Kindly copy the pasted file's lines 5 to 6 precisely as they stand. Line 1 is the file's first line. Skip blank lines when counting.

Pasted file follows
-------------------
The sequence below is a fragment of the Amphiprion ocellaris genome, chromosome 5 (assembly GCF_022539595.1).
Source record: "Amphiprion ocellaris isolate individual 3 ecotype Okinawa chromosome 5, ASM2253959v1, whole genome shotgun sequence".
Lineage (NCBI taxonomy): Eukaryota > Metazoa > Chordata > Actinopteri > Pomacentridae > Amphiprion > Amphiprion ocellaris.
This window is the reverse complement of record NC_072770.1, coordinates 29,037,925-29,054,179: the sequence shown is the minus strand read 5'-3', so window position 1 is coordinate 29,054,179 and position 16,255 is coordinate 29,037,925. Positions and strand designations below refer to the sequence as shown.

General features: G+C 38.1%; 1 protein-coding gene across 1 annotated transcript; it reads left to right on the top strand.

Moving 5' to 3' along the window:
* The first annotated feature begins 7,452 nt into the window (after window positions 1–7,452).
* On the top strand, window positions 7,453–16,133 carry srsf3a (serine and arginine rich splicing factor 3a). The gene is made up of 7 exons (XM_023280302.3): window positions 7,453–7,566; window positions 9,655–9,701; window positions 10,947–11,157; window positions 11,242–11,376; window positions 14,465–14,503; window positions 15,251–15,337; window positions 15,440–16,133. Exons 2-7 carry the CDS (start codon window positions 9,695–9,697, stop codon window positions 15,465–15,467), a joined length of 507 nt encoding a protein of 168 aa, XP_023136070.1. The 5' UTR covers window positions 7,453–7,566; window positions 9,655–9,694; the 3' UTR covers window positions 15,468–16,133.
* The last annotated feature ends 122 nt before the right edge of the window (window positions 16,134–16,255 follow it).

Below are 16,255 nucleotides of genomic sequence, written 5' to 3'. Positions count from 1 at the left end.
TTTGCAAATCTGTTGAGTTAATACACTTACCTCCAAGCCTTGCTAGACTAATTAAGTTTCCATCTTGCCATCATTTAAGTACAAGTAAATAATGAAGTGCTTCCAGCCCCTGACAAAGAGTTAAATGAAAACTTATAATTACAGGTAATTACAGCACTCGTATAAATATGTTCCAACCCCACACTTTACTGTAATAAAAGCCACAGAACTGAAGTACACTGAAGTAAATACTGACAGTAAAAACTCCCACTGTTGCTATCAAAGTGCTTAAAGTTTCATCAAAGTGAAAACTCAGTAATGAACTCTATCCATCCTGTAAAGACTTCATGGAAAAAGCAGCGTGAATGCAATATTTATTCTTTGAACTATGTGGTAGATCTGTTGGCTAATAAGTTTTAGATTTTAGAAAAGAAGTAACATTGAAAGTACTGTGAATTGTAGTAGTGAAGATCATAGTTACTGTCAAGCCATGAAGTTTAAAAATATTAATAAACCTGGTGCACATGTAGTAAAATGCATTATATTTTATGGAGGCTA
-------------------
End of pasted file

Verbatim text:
General features: G+C 38.1%; 1 protein-coding gene across 1 annotated transcript; it reads left to right on the top strand.

Moving 5' to 3' along the window: